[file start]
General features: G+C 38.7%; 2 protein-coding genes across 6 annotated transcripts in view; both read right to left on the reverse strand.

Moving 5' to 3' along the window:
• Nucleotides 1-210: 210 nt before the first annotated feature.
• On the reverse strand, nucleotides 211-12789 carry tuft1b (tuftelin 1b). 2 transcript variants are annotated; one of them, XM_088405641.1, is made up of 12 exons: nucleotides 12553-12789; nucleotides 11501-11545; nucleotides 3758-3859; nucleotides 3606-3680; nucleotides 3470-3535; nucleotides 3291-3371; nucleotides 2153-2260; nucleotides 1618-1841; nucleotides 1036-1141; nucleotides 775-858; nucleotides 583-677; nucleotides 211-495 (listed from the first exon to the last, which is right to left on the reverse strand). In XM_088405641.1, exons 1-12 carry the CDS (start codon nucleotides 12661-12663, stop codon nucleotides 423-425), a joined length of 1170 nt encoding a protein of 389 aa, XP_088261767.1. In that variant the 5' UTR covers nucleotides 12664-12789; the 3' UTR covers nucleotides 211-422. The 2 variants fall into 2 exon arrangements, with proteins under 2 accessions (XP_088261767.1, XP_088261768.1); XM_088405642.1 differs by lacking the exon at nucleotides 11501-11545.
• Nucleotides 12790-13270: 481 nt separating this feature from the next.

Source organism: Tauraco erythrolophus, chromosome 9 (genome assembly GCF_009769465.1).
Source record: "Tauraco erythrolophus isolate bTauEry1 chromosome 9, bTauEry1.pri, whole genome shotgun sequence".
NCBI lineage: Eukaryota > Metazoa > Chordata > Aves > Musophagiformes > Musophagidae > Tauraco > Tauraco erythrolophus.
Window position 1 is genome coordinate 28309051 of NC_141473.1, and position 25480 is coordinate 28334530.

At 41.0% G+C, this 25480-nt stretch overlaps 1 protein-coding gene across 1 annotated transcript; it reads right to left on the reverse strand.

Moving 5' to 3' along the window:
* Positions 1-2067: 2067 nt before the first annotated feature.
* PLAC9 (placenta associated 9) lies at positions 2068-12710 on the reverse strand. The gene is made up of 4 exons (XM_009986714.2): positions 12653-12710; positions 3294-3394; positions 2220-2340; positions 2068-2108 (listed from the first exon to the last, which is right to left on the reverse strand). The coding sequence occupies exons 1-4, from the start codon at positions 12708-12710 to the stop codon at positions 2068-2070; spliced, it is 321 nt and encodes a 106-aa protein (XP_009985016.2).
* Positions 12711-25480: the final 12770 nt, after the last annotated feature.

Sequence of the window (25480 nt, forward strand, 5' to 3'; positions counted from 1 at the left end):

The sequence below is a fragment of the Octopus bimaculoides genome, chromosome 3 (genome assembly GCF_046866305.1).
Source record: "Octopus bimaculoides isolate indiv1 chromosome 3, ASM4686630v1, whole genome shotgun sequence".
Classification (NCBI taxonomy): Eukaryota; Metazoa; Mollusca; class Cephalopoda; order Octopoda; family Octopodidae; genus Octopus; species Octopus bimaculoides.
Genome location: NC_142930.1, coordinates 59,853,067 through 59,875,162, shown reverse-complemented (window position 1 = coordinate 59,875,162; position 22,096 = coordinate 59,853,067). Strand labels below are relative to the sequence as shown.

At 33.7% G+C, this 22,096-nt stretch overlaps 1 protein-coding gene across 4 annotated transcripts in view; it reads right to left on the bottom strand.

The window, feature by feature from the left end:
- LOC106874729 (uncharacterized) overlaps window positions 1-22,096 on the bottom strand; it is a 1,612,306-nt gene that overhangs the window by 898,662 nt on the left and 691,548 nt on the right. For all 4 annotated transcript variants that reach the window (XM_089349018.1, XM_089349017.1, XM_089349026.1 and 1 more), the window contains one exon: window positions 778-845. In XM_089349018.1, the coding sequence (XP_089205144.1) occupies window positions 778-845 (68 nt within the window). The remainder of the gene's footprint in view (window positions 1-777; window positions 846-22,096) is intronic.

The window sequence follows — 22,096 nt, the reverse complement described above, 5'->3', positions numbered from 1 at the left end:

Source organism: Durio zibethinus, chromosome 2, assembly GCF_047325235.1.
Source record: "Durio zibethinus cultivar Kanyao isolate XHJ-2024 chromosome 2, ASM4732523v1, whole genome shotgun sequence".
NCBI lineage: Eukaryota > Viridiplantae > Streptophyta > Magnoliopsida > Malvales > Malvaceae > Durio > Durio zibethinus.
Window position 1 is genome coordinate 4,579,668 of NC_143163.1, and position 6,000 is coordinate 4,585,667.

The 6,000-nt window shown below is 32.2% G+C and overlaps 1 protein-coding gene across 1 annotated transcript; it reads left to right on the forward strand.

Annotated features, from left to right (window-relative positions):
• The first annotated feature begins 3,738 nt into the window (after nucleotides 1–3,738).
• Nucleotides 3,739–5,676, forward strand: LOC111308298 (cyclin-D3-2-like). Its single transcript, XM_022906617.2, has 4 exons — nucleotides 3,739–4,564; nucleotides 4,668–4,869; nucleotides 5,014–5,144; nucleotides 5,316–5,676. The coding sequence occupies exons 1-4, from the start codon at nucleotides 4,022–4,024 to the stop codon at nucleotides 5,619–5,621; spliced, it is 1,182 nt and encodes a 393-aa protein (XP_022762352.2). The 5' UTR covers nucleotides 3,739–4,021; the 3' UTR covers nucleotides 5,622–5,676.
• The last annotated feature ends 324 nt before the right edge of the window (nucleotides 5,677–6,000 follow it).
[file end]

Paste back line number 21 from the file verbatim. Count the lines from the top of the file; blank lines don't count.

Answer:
The window, feature by feature from the left end: